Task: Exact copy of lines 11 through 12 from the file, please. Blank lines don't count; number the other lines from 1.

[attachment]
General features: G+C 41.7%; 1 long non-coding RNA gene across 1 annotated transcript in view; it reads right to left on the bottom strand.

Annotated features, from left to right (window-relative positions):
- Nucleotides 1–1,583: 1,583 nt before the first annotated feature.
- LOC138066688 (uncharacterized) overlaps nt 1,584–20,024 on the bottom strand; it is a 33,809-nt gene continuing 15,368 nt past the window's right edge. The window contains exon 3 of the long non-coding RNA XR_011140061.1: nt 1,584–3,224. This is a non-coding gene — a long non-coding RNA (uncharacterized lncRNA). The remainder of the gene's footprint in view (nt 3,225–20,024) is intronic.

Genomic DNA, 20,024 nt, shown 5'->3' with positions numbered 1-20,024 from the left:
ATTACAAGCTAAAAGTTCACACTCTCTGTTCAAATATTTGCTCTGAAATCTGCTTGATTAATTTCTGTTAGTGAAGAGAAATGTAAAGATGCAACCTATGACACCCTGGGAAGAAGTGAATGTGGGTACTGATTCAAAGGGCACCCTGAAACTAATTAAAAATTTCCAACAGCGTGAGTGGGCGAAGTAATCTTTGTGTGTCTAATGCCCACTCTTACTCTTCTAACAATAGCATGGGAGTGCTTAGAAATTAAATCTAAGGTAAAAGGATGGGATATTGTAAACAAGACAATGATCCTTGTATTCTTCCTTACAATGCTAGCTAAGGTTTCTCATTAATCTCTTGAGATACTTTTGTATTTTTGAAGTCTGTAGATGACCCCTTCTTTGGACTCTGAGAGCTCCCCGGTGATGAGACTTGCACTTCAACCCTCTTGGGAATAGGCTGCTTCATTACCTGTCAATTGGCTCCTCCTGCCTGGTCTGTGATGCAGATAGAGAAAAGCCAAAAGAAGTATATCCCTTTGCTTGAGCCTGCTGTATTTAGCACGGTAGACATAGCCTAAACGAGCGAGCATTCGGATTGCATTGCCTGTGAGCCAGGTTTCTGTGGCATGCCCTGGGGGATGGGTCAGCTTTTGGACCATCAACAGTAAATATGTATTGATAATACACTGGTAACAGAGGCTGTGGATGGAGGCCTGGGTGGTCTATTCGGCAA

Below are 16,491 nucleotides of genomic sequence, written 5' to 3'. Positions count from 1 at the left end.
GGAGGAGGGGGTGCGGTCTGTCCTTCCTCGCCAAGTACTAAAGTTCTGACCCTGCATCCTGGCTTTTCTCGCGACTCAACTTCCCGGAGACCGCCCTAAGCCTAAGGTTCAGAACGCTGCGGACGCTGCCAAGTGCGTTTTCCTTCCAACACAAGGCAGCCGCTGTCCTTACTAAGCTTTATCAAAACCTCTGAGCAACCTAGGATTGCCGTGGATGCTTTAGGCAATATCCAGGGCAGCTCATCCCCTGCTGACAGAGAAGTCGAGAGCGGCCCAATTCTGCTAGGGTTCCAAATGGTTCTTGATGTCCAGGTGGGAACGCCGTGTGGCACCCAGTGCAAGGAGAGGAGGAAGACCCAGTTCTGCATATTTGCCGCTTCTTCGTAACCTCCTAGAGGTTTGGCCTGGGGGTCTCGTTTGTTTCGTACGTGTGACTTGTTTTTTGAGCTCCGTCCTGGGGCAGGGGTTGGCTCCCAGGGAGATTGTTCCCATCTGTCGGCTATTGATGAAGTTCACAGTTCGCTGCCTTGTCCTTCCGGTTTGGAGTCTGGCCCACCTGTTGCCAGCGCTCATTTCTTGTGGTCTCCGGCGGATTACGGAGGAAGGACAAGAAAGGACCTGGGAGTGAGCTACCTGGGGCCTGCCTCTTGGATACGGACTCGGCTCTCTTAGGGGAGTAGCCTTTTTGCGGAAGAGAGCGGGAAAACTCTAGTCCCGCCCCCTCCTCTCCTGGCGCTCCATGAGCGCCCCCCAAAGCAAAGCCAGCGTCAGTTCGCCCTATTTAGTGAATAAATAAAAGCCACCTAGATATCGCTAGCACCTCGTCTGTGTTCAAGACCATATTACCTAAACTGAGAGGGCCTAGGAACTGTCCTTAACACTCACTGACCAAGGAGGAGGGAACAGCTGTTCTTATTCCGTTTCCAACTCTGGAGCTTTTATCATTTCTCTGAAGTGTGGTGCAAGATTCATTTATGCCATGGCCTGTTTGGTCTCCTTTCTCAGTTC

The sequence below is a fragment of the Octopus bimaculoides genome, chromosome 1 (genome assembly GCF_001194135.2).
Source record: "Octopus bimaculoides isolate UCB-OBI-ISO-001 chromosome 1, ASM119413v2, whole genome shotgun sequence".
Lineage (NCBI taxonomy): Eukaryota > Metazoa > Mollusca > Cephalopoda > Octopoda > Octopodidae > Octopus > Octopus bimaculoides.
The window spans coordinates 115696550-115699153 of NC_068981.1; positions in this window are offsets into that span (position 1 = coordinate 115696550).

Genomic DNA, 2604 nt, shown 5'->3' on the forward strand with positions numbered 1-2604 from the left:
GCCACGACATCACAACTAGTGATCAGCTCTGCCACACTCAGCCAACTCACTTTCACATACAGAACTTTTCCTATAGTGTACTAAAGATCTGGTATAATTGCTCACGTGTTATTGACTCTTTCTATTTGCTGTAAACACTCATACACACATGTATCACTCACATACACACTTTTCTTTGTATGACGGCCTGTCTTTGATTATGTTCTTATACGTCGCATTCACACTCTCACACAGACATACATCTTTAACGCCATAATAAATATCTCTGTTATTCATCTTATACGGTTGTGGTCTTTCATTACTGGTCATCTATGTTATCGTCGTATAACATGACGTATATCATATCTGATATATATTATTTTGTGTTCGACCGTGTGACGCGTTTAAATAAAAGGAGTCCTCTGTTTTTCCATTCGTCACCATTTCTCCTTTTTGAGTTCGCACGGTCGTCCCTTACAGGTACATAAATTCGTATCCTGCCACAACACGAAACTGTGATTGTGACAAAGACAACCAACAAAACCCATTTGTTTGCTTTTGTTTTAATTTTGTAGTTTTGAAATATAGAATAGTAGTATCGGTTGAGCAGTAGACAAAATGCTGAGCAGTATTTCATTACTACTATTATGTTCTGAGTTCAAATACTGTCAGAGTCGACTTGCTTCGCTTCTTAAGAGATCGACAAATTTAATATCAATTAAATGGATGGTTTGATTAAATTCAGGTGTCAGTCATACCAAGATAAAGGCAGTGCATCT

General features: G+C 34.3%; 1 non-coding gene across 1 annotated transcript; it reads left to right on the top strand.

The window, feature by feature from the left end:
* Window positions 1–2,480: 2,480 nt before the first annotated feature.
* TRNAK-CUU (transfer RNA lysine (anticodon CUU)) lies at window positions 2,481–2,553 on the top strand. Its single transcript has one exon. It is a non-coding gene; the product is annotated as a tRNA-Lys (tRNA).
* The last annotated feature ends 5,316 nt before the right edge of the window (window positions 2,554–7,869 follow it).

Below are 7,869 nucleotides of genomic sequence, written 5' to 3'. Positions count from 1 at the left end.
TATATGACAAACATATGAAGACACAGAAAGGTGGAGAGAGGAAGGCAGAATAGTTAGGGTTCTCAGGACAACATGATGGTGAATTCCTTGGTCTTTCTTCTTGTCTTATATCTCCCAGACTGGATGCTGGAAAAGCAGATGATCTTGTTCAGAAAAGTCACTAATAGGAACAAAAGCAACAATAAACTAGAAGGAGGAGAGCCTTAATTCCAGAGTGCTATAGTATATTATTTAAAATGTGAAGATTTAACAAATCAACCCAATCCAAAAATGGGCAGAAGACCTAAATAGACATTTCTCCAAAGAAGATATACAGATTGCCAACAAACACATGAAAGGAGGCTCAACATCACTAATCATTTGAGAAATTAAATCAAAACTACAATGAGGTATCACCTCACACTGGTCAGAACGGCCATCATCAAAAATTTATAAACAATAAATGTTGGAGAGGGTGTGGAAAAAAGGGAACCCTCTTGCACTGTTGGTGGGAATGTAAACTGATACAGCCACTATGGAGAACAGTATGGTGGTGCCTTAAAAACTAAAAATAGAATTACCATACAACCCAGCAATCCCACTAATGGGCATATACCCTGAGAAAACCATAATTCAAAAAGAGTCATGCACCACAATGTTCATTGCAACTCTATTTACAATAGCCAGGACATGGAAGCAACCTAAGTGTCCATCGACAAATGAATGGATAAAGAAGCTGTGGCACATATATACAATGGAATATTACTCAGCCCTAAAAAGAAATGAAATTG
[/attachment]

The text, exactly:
Lineage (NCBI taxonomy): Eukaryota > Metazoa > Mollusca > Cephalopoda > Octopoda > Octopodidae > Octopus > Octopus bimaculoides.
The window spans coordinates 115696550-115699153 of NC_068981.1; positions in this window are offsets into that span (position 1 = coordinate 115696550).